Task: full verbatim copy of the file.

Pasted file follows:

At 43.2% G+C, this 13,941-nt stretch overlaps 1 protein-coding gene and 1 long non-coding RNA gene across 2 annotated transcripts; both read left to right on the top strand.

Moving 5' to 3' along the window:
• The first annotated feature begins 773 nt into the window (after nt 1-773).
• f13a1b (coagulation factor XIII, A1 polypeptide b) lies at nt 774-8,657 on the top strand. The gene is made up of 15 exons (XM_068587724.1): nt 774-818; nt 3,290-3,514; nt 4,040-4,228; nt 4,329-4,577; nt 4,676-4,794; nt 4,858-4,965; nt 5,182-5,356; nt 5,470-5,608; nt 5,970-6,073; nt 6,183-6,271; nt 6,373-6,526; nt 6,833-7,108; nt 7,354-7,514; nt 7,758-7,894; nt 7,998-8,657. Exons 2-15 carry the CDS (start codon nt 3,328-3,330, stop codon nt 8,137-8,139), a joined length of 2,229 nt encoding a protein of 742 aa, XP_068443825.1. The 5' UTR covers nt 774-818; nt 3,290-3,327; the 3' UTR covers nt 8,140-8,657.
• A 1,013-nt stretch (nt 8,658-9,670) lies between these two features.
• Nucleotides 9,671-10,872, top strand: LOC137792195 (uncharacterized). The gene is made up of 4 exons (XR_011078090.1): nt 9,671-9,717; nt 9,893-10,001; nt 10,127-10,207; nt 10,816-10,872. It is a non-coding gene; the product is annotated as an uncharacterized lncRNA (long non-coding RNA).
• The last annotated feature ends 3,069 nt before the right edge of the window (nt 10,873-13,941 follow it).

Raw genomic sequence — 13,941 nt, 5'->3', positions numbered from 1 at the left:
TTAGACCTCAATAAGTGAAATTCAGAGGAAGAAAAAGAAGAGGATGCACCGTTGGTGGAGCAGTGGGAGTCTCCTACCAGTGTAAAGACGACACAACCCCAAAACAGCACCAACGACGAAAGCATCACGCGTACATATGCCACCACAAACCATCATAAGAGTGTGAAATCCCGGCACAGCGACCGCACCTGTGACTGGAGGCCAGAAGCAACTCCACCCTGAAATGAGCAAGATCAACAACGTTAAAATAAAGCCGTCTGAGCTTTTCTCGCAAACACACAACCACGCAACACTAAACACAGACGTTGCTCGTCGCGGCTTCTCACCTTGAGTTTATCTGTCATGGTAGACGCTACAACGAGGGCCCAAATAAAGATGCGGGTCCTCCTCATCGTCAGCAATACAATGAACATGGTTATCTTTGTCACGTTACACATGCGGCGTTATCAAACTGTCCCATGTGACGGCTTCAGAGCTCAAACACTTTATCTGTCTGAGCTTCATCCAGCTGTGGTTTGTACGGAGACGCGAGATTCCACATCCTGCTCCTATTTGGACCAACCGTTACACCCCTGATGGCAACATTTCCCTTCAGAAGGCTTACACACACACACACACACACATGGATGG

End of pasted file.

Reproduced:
At 43.2% G+C, this 13,941-nt stretch overlaps 1 protein-coding gene and 1 long non-coding RNA gene across 2 annotated transcripts; both read left to right on the top strand.

Moving 5' to 3' along the window:
• The first annotated feature begins 773 nt into the window (after nt 1-773).
• f13a1b (coagulation factor XIII, A1 polypeptide b) lies at nt 774-8,657 on the top strand. The gene is made up of 15 exons (XM_068587724.1): nt 774-818; nt 3,290-3,514; nt 4,040-4,228; nt 4,329-4,577; nt 4,676-4,794; nt 4,858-4,965; nt 5,182-5,356; nt 5,470-5,608; nt 5,970-6,073; nt 6,183-6,271; nt 6,373-6,526; nt 6,833-7,108; nt 7,354-7,514; nt 7,758-7,894; nt 7,998-8,657. Exons 2-15 carry the CDS (start codon nt 3,328-3,330, stop codon nt 8,137-8,139), a joined length of 2,229 nt encoding a protein of 742 aa, XP_068443825.1. The 5' UTR covers nt 774-818; nt 3,290-3,327; the 3' UTR covers nt 8,140-8,657.
• A 1,013-nt stretch (nt 8,658-9,670) lies between these two features.
• Nucleotides 9,671-10,872, top strand: LOC137792195 (uncharacterized). The gene is made up of 4 exons (XR_011078090.1): nt 9,671-9,717; nt 9,893-10,001; nt 10,127-10,207; nt 10,816-10,872. It is a non-coding gene; the product is annotated as an uncharacterized lncRNA (long non-coding RNA).
• The last annotated feature ends 3,069 nt before the right edge of the window (nt 10,873-13,941 follow it).

Raw genomic sequence — 13,941 nt, 5'->3', positions numbered from 1 at the left:
TTAGACCTCAATAAGTGAAATTCAGAGGAAGAAAAAGAAGAGGATGCACCGTTGGTGGAGCAGTGGGAGTCTCCTACCAGTGTAAAGACGACACAACCCCAAAACAGCACCAACGACGAAAGCATCACGCGTACATATGCCACCACAAACCATCATAAGAGTGTGAAATCCCGGCACAGCGACCGCACCTGTGACTGGAGGCCAGAAGCAACTCCACCCTGAAATGAGCAAGATCAACAACGTTAAAATAAAGCCGTCTGAGCTTTTCTCGCAAACACACAACCACGCAACACTAAACACAGACGTTGCTCGTCGCGGCTTCTCACCTTGAGTTTATCTGTCATGGTAGACGCTACAACGAGGGCCCAAATAAAGATGCGGGTCCTCCTCATCGTCAGCAATACAATGAACATGGTTATCTTTGTCACGTTACACATGCGGCGTTATCAAACTGTCCCATGTGACGGCTTCAGAGCTCAAACACTTTATCTGTCTGAGCTTCATCCAGCTGTGGTTTGTACGGAGACGCGAGATTCCACATCCTGCTCCTATTTGGACCAACCGTTACACCCCTGATGGCAACATTTCCCTTCAGAAGGCTTACACACACACACACACACACATGGATGG